The son of a conservative Lutheran Minister, Werner Drewes was born in Canig, Germany in 1899. After being drafted into the army and serving two years as a soldier on the Western Front, Drewes was admitted to the Bauhaus (Wiemer) in 1921 where he studied under Klee, Itten and Muche. From 1923 to 1927 he traveled extensively throughout Europe, North America and Asia, obtaining the occasional art commission in order to support his journey. Upon his return to Germany in 1927 he was readmitted to the Bauhaus in its new location in Dessau, where he enrolled in classes with the artists Moholy-Nagy (graphics) and Kandinsky (painting).
By 1930, as political pressure on artists became increasingly intolerable, especially for those artists dedicated to abstract art (Hitler closed the Bauhaus in 1933), Drewes left Germany and emigrated to New York City. Despite the Depression, Drewes flourished in his new environment. He taught printmaking at the Brooklyn Museum under the Federal Art Project, lectured at Hayter's Atelier 17 and was an instructor in painting, drawing and printmaking at Columbia University. In 1937 he was a founding member of the American Abstract Artists group, the first formal organization in the United States devoted to the creation of non-objective art.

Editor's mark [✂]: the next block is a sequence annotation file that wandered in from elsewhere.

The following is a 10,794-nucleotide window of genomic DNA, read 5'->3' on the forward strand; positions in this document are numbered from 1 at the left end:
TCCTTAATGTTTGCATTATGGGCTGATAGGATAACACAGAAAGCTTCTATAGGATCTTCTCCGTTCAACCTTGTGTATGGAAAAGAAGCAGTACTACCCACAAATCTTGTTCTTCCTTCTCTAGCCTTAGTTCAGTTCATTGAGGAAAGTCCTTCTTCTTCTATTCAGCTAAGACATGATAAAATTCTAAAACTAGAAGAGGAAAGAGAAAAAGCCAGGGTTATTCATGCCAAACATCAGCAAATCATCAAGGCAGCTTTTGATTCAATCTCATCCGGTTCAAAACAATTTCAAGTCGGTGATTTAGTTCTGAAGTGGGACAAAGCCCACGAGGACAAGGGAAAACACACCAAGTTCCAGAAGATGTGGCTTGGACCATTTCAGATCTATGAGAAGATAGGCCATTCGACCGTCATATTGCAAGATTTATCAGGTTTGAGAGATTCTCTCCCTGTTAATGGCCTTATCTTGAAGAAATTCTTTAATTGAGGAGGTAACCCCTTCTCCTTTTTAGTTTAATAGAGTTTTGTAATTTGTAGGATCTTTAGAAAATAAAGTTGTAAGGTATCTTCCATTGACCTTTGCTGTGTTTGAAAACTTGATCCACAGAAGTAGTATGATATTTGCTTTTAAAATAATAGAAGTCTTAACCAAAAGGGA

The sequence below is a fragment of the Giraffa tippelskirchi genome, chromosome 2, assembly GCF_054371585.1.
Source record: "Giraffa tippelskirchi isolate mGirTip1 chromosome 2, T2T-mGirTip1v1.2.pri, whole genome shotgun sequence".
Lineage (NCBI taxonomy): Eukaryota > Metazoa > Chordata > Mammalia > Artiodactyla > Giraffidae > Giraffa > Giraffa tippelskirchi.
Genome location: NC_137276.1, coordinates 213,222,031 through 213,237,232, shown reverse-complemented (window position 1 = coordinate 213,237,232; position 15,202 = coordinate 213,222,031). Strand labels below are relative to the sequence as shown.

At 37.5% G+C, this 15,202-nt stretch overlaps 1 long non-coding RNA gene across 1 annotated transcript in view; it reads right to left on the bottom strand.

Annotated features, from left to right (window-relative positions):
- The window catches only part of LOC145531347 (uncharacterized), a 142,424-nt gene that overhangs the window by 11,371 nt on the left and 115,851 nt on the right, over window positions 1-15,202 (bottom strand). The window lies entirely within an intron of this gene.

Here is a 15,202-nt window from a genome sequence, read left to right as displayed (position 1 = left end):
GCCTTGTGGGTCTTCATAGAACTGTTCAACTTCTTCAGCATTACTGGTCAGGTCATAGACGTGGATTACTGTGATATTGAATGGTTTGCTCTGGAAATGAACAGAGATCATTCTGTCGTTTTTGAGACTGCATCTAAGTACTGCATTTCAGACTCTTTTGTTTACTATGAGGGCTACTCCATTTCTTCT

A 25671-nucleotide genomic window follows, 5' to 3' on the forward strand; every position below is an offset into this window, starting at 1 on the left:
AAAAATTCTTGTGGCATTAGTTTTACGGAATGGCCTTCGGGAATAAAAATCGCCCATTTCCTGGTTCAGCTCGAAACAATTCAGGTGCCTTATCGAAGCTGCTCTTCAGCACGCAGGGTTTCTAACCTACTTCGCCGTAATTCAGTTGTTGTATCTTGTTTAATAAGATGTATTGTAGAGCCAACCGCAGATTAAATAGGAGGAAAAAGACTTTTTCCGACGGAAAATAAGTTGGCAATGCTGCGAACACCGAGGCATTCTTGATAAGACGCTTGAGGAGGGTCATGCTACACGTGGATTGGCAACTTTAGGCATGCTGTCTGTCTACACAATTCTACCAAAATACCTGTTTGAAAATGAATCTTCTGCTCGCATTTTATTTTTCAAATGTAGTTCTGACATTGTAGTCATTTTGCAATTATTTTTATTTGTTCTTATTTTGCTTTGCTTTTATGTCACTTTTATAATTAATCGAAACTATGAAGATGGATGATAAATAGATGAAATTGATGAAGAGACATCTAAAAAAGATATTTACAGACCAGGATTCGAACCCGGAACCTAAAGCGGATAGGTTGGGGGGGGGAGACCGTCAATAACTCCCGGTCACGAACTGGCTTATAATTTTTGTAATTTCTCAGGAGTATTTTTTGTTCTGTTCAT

Drewes' reputation continued to grow, and in 1946 he accepted the position of Professor of Design at Washington University in St. Louis. This tenured post afforded Drewes more financial stability and as result he was able to further explore and fine- tune his unique interpretations of the Bauhaus' aesthetic spirit. It was during this time he met, and became good friends with Max Beckman who was also on the teaching staff at the University.
Drewes retired from Washington University in 1965, eventually settling in Reston, Virginia, where he remained active until his death in 1985. Drewes enjoyed a large amount of recognition for his work in these later years including exhibits at major galleries in Germany and Turkey, and a retrospective devoted entirely to his printmaking held at the Smithsonian's National Museum of American Art in 1984.
His work is included in the collections of the Museum of Modern Art, Metropolitan Museum of Art, Guggenheim Museum, New York; National Gallery, Philips Collection, Library of Congress, National Museum of American Artists, Smithsonian, Washington, DC; Boston Museum of Fine Arts; and Art Institute of Chicago, among others.